The term multiemployer pension plan refers to a collectively-bargained defined benefit plan funded by more than one employer. Multiemployer pension plans typically apply to union workers in the same or similar industries.
Also known as Taft-Hartley plans, multiemployer pension plans are oftentimes found in industries where union members work for a large number of companies over the course of their careers. For example, multiemployer plans are common in a number of industries, including building, construction, entertainment, garment, mining, maritime, and trucking.
The vesting and minimum employment rules of these plans are similar to those of single employer plans. However, defined benefit plans of a single employer are typically a function of years of service and salary, while multiemployer plans are normally calculated using the participant's years of service multiplied by a fixed dollar amount. Unlike single employer plans, multiemployer pensions are portable from employer to employer.
The amount contributed by each employer is established as part of a collective bargaining agreement (CBA) and paid on a monthly basis. For example, an employer may be required to contribute $4.00 to the fund for each hour worked by the plan's participant.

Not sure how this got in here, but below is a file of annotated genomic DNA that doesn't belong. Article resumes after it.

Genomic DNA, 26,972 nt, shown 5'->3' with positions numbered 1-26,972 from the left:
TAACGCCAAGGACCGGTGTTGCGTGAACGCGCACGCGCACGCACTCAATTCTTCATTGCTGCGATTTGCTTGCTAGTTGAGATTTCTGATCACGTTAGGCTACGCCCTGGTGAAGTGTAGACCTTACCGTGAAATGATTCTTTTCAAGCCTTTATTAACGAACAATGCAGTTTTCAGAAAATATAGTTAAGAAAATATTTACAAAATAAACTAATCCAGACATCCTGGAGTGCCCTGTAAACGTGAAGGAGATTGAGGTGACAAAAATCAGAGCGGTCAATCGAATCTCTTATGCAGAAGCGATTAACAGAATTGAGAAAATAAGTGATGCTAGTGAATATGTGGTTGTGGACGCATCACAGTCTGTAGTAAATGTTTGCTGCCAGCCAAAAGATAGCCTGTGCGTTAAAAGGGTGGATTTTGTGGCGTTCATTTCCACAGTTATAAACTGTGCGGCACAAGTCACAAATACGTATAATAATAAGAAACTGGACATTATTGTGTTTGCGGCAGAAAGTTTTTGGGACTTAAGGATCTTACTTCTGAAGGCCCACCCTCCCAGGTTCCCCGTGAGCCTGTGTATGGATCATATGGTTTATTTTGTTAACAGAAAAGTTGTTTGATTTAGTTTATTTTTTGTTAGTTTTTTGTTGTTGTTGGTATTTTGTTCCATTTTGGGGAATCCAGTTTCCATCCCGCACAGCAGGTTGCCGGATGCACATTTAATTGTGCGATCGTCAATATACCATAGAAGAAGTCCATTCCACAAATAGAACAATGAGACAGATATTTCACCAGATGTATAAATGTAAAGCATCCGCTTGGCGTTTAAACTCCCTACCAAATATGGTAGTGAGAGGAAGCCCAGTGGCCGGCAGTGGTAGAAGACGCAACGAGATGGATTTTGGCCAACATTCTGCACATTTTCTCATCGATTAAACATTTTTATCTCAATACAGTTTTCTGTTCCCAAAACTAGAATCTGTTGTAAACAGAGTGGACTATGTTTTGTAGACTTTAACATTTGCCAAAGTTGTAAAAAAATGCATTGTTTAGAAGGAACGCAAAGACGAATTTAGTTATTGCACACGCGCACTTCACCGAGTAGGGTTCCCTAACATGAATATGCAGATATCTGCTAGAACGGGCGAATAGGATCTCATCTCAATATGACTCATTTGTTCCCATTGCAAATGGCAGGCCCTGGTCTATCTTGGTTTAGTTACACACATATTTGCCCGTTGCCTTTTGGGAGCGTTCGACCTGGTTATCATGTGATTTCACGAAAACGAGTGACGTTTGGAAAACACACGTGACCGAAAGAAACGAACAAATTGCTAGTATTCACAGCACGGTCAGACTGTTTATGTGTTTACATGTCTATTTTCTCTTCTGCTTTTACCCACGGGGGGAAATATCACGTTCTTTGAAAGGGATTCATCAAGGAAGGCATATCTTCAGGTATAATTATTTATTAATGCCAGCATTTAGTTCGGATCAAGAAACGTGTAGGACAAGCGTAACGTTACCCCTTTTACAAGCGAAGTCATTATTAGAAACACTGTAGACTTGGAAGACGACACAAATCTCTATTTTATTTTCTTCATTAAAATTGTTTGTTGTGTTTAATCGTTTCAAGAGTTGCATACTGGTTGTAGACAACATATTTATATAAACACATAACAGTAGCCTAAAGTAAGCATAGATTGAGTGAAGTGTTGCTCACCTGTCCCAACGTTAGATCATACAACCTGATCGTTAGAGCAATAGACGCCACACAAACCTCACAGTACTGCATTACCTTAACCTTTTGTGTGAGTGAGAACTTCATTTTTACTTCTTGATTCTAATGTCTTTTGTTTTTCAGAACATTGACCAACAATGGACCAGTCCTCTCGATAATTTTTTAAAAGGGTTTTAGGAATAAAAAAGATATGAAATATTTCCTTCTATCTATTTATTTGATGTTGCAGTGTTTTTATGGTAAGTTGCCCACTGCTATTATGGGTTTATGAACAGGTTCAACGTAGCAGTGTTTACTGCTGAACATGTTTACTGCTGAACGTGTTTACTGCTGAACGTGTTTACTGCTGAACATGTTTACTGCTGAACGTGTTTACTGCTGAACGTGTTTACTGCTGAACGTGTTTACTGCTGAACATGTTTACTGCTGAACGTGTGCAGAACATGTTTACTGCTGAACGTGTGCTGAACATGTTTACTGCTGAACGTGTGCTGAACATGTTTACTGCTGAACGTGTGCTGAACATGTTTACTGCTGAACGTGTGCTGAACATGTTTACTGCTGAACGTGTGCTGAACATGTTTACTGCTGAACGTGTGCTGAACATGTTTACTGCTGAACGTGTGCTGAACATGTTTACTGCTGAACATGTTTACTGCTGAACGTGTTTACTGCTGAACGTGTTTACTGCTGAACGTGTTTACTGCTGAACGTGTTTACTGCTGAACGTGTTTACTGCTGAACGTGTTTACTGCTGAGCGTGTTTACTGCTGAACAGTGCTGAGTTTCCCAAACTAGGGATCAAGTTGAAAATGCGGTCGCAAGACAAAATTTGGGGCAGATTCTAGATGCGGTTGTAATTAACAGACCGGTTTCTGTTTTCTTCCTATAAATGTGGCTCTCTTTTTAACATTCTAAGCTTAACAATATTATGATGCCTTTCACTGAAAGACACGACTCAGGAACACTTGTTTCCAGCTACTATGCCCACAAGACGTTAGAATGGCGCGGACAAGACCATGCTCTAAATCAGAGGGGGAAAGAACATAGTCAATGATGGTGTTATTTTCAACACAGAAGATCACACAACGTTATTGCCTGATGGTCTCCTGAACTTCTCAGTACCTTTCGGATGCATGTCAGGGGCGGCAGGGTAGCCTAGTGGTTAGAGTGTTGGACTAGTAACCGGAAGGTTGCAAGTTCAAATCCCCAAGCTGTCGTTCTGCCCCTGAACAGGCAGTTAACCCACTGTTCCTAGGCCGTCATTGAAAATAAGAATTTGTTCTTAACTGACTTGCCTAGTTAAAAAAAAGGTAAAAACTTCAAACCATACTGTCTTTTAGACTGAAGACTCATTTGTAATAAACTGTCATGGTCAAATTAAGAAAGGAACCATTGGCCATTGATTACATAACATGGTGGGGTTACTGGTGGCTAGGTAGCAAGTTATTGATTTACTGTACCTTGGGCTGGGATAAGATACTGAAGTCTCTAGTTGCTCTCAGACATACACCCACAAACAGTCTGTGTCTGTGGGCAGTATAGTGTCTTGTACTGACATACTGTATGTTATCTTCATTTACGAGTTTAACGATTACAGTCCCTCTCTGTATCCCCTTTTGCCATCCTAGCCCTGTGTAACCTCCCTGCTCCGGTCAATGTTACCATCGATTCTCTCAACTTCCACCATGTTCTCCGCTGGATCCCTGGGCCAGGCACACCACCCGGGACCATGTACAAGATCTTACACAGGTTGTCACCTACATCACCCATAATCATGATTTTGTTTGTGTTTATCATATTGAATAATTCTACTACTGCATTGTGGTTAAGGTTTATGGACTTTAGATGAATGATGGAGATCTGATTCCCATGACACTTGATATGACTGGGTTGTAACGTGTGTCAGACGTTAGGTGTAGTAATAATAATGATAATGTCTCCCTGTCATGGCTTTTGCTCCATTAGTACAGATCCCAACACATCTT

These plans are administered jointly by management trustees selected by employers as well as trustees selected by the union. The board of trustees determines the retirement income benefit based on the contributions negotiated between the union and employers in addition to the investment strategy for the pension fund.
Poor investment returns, coupled with an aging workforce, continue to threaten the long-term viability of multiemployer pension plans, which have become increasingly reliant on the Pension Benefit Guaranty Corporation (PBGC) for assistance.